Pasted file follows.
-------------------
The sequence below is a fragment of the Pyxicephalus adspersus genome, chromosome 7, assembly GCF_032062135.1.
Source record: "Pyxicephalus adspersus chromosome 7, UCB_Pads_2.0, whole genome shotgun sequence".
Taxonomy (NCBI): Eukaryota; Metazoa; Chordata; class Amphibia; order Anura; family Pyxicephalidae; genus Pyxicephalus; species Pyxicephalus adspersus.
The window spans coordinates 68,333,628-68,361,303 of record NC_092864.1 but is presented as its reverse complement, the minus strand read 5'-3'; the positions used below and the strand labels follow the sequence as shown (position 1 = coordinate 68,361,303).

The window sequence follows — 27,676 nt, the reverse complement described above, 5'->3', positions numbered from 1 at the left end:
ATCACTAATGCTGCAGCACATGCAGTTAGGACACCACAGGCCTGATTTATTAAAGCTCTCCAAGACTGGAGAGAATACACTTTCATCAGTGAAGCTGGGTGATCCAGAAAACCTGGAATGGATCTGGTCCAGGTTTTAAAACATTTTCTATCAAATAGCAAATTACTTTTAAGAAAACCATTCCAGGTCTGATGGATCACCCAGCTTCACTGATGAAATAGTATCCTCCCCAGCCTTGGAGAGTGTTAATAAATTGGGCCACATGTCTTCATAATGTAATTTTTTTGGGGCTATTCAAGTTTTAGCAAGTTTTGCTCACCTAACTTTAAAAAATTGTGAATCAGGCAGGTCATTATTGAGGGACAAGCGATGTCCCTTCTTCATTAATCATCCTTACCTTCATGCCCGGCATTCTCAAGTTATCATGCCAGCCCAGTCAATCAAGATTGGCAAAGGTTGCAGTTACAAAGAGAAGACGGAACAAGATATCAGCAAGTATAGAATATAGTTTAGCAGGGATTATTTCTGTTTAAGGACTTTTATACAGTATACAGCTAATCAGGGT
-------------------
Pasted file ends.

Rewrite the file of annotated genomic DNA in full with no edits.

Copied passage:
The sequence below is a fragment of the Pyxicephalus adspersus genome, chromosome 7, assembly GCF_032062135.1.
Source record: "Pyxicephalus adspersus chromosome 7, UCB_Pads_2.0, whole genome shotgun sequence".
Taxonomy (NCBI): Eukaryota; Metazoa; Chordata; class Amphibia; order Anura; family Pyxicephalidae; genus Pyxicephalus; species Pyxicephalus adspersus.
The window spans coordinates 68,333,628-68,361,303 of record NC_092864.1 but is presented as its reverse complement, the minus strand read 5'-3'; the positions used below and the strand labels follow the sequence as shown (position 1 = coordinate 68,361,303).

The window sequence follows — 27,676 nt, the reverse complement described above, 5'->3', positions numbered from 1 at the left end:
ATCACTAATGCTGCAGCACATGCAGTTAGGACACCACAGGCCTGATTTATTAAAGCTCTCCAAGACTGGAGAGAATACACTTTCATCAGTGAAGCTGGGTGATCCAGAAAACCTGGAATGGATCTGGTCCAGGTTTTAAAACATTTTCTATCAAATAGCAAATTACTTTTAAGAAAACCATTCCAGGTCTGATGGATCACCCAGCTTCACTGATGAAATAGTATCCTCCCCAGCCTTGGAGAGTGTTAATAAATTGGGCCACATGTCTTCATAATGTAATTTTTTTGGGGCTATTCAAGTTTTAGCAAGTTTTGCTCACCTAACTTTAAAAAATTGTGAATCAGGCAGGTCATTATTGAGGGACAAGCGATGTCCCTTCTTCATTAATCATCCTTACCTTCATGCCCGGCATTCTCAAGTTATCATGCCAGCCCAGTCAATCAAGATTGGCAAAGGTTGCAGTTACAAAGAGAAGACGGAACAAGATATCAGCAAGTATAGAATATAGTTTAGCAGGGATTATTTCTGTTTAAGGACTTTTATACAGTATACAGCTAATCAGGGT